Eger (Chub), mid-17th century
Art history can be quite powerless sometimes! This immaculate and refined cabinet, made from various different woods, does not have an artist’s name attached, only the description “master with ornamental background”. At first glance this information seems quite lacking, and a collector might be more likely to focus on the additional sentence, “Eger, mid-17th century”. This city at the gates of Bohemia was once, 40 years ago, a centre of exquisite intarsia production. Adam Eck (1604-1664) worked here, and he invented – so it is thought – the extremely complicated, and therefore fascinating, technique of relief intarsia. He was often visited in his workshop by military rulers and princes who were enthusiastic about art; even the emperor, the highest authority in the Habsburgs‘ territories was a recipient of his work. The anonymous “master with ornamental background” who produced this work is likely to have been one of his followers, and his trademark seems to have been extensive painting of the intarsia. The stylistic nature of the relief intarsia, the horizontal ovals of the draw reliefs and the arches of the end pictures on the inside of the wing doors and middle niche door are very clear indicators of this master’s hand. There are other examples of his work in Prague and in Skokloster, a castle in Sweden. One of the previous owners of this piece of furniture was Johann Gottlieb Korn in Wroclaw, which we can see from a note attached to the underside of one of the drawers.
Relief intarsia of different woods, carved, stained in places; richly decorated with intarsia all round and inside; the decoration includes scenes come from the Old and New Testament, allegories and landscapes; square cabinet with elevated base containing a drawer; middle section includes 2 doors, 10 drawers inside, a central compartment with door, interior relief intarsia showing the Apostles: top with raised central section, closable lid; rippled moulding, gilded and engraved brass fittings; 2 keys; 80 x 63.5 x 37.5 cm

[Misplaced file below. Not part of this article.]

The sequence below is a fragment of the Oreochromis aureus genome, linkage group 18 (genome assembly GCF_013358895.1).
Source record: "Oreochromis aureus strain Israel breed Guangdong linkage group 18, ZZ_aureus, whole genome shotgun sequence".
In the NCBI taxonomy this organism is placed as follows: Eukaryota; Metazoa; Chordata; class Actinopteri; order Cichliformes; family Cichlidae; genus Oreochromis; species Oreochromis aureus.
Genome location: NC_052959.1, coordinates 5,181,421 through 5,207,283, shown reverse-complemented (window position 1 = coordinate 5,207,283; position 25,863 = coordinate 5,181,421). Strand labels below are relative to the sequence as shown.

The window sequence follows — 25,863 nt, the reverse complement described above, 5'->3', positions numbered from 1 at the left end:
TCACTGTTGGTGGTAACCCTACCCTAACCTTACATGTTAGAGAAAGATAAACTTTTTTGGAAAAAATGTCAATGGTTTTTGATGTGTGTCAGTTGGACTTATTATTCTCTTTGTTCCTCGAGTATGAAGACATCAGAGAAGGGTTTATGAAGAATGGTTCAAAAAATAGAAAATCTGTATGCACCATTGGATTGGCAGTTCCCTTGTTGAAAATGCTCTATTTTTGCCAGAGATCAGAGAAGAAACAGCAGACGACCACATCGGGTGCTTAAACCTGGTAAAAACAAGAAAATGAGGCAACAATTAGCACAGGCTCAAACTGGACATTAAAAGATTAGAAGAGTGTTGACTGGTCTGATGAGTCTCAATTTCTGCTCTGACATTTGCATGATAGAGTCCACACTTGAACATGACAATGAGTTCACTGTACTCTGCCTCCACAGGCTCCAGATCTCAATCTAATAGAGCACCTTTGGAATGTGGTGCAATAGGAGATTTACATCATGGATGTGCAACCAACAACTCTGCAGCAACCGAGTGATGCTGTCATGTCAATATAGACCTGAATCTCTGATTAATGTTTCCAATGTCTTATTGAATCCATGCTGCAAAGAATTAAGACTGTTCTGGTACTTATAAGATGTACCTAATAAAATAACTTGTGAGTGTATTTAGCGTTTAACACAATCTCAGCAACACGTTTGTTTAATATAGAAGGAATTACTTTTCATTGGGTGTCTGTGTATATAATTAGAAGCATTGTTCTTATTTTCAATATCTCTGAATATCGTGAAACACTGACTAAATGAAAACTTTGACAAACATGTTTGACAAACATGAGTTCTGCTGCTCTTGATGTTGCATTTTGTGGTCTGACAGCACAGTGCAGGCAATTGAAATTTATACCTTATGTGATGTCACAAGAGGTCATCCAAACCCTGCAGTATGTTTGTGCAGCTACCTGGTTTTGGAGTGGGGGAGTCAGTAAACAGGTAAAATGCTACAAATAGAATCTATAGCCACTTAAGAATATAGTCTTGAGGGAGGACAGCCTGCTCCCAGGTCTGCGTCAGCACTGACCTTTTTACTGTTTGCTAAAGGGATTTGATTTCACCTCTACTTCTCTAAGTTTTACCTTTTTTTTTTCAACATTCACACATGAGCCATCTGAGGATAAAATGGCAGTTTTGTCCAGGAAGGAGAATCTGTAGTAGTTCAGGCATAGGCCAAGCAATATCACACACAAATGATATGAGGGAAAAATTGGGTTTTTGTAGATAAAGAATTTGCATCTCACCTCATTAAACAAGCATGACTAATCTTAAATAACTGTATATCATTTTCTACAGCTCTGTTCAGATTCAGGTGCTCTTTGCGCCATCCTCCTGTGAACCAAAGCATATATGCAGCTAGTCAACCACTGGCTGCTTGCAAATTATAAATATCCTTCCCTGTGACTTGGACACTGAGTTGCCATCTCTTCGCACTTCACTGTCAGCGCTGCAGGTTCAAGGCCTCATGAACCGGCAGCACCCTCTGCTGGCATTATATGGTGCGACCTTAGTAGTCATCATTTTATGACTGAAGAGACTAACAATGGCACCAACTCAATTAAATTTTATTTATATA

Whatever the artist’s name was, the cabinet is a masterpiece of furniture making, with numerous drawers and secret compartments, and with images that make it possible to read like a vital and lively book. The scenes have been chosen from the Old and New Testaments which share the same theme and convey a clear message. The scenes are framed by representations of Christian virtues and the seasons, intended to symbolise the enduring nature of Christian values, in contrast to the fleetingness of earthly pleasures. The other reliefs on the top show cherubs riding fantastic sea creatures, similar to those found on the bases of cabinets from the same workshop, for example in Freiburg, Frankfurt and Prague. These can only be seen as decorative additions.
Opening the doors, drawers and the hinged top provides a continuation to each story, intended to aid contemplation and offer an endless supply of associations. A cabinet is never just bought in order to be put in a corner and forgotten, such furniture is a conversation piece and a marker of a rich cultural heritage.
This cabinet will be offered for sale on the 25th April 2017 as part of the “Antiques” auction at im Kinsky
Text: Marianne Hussl-Hörmann with excerpts from the catalogue by Jochen Voigt, Professor of Design at the Zwickau University of Applied Sciences, restores antiques in his own studio in Chemnitz and has written numerous scholarly works relating to art.